Hump, Marry, Kill: “Oh Great, Charlie Sheen is Back,” Said No One

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hmk to use def

Hump: I’m going to be totally honest with you: I’ve had this paragraph pre-written in my head for years. If you know me, you know that my love for John Gallagher Jr. knows no bounds. I’m obsessed with rock musicals, and this guy’s been in some of the best portrayals of teen angst set to well-orchestrated rock music to ever hit the Broadway stage. We're talking about Spring Awakening, for which he won a Tony award at the age of 22 (!) and American Idiot.** He also played the original Ryan Gosling (well, Ryan Gosling’s character) in the stage version of The Ides of March, which was called Farragut North.

What I’m trying to say is, I’ve been waiting for the chance to share the magic that is JGJ with the world for years. He’s hilarious (you can read his musings about life and follow his undying commitment to The Avett Brothers on Twitter), is friends with both Green Day’s Billie Joe Armstrong and Lea Michele (yet probably wouldn’t name-drop either of them in a conversation), and has sported the same black Dravens he wore as troubled teen Moritz to every red-carpet event since his Spring Awakening days. That’s right, the guy wears black Chucks to A-list events. Swoon.

Naturally, this category was kind of a lock for dear John. I can’t say I enjoyed The Newsroom, what with having to watch the characters “break” two-year-old news stories like the BP oil spill, this time with a Sorkinian sway. I did, however, like John’s character, Jim Harper. Although I’m not entirely sure why they named him something that sounds so much like Jim Halpert when, much like The Office’s likeable everyman, he’s going to be the underdog in a major love triangle this season. Nevertheless, I love a good professionally successful yet socially awkward guy. Jim/John, stop pining for the girl with the boyfriend and say hello to the girl not taken (read: me).

**This is also a great opportunity to share that I used to take to a gym class with the actress who played his love interest in American Idiot, and it took every fiber of my being not to walk up to her and tell her how lucky she is that she got to hump JGJ onstage every night. Because that’s not creepy at all!

Marry: If you didn’t watch season one of Awkward on MTV, please do yourself a favor and catch up now on MTV.com so you can dive right into season two, which premiered on Thursday. Awkward is the most well-written, refreshing, honest, and clever high-school sitcom in ages. The show centers on Jenna Hamilton (Ashley Rickards), who’s not a member of the popular crowd, but she’s also not one of the proverbial freaks and geeks or outsiders, either.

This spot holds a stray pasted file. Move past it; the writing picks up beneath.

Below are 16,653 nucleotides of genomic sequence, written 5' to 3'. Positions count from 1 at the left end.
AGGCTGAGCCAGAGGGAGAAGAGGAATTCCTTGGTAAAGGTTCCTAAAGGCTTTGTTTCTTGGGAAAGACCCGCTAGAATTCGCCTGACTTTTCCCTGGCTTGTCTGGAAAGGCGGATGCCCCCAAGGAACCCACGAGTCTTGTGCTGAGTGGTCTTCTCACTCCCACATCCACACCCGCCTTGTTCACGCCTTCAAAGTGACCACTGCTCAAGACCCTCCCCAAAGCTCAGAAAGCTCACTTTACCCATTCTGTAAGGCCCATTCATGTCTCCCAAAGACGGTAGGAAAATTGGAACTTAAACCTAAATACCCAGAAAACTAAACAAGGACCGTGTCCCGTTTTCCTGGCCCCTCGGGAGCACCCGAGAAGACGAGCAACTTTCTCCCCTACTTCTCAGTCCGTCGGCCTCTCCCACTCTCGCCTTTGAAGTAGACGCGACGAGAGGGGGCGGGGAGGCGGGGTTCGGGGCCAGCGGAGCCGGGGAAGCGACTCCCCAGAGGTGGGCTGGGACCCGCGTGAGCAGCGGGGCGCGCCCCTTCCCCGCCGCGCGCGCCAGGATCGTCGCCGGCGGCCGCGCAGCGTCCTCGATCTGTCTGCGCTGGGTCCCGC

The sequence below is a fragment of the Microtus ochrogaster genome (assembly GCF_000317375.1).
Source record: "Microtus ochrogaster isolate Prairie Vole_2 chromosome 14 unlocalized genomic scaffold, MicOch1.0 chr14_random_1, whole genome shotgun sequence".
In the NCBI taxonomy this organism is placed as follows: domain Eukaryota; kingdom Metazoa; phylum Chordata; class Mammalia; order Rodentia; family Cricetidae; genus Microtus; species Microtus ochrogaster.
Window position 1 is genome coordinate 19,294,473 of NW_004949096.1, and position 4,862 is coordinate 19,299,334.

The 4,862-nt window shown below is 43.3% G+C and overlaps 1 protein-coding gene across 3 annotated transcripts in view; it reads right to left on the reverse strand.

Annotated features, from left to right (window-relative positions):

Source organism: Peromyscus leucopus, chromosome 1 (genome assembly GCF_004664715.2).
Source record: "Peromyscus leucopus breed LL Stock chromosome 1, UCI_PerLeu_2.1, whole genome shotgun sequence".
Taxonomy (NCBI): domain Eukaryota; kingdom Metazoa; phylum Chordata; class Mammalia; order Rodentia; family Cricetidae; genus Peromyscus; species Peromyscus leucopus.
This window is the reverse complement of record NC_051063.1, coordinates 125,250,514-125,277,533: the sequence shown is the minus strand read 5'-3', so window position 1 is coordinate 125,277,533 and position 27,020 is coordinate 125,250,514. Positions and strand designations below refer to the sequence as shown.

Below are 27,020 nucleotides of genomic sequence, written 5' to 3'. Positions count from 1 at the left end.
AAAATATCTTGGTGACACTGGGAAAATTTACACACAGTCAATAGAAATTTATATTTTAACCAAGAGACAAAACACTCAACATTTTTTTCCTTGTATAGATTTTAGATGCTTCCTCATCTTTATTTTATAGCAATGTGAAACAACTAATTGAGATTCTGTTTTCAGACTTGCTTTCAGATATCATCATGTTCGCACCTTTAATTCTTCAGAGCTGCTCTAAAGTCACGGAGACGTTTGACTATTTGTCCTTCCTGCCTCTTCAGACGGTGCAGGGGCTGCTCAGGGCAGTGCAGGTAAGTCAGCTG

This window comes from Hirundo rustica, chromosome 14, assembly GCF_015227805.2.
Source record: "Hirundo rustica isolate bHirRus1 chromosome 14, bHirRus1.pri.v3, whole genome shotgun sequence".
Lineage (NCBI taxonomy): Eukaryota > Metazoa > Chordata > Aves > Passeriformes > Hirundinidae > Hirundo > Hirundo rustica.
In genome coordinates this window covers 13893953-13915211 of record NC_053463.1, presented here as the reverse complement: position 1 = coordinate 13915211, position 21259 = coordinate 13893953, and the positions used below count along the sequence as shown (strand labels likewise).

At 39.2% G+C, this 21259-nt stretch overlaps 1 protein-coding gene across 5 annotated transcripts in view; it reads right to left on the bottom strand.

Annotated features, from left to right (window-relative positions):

Jenna feels invisible, and season one details her struggle to craft a public identity for herself that matches up with the pretty kick-ass one she’s already developed in private. Unfortunately, this takes the form of an accidental suicide following the loss of her virginity to the hottest guy in her grade, so it’s clearly never going to be smooth sailing for Jenna Hamilton.

She may feel awkward, but she’s still secure enough in her own skin to go after what she wants, which just so happens to be two of the most desirable guys in her class. It’s obvious that she’ll grow up to be totally awesome, and she’s already self-aware enough to realize that high school is temporary. That’s no easy feat for a 16-year-old when the school’s resident Regina George texts everyone topless photos of her and does everything else within her power to “ruin” Jenna (ah, high school...what does that threat even mean?).

Jenna Hamilton is, on many levels, wish fulfillment for twentysomethings like me who didn’t feel like high school was the best time of our lives. Whereas I didn’t do much about it, Jenna has two dudes fighting for her affection, and she doesn’t let a little thing like an accident that’s mistaken for a suicide attempt get her labeled for life. Forget stigma, Jenna Hamilton is scripted television’s best 16-year-old success story in years.

Kill: Remember when Charlie Sheen went batshit crazy (well, more so than usual) in like, February/March 2011? And it was funny for like a hot second, but then we all realized we were watching an overpaid buffoon in the throes of addiction that caused him to get fired from his cushy job and most of his teeth to decay? More like #losing, amiright?

Anyway, FX doesn’t seem to recall how that whole sad turn of events went down because they decided to debut a new sitcom starring none other than Charlie Sheen on Thursday night. On Anger Management, Sheen plays yet another thinly veiled version of himself (read: a character whose first name is Charlie, and — though he has a different last name and career — he still has the same mental issues and personality). This time around, he’s a former baseball catcher who was thrown out of the league due to...wait for it...rage issues. Now, he’s a therapist who holds anger-management therapy group sessions, where he says things like, “Anger took away that something I really love, and I’m here to try to keep that from happening to you.”

It’s all well and good to make statements like that, but Sheen is still hiding behind the veil of a character — no matter how thin or transparent. If Charlie Sheen really wanted to change for the better, he’d step out of the public eye completely to focus on whatever issues are brewing in the character called “Charlie Sheen” he’s been playing for all these years. Besides, does he really want to be remembered as a decrepit, aging, crass man instead of the silly, sexy soldier in Hot Shots?

Photo: Via HBO; Via MTV/Matthias Clamer; Via Frank Ockenfels / FX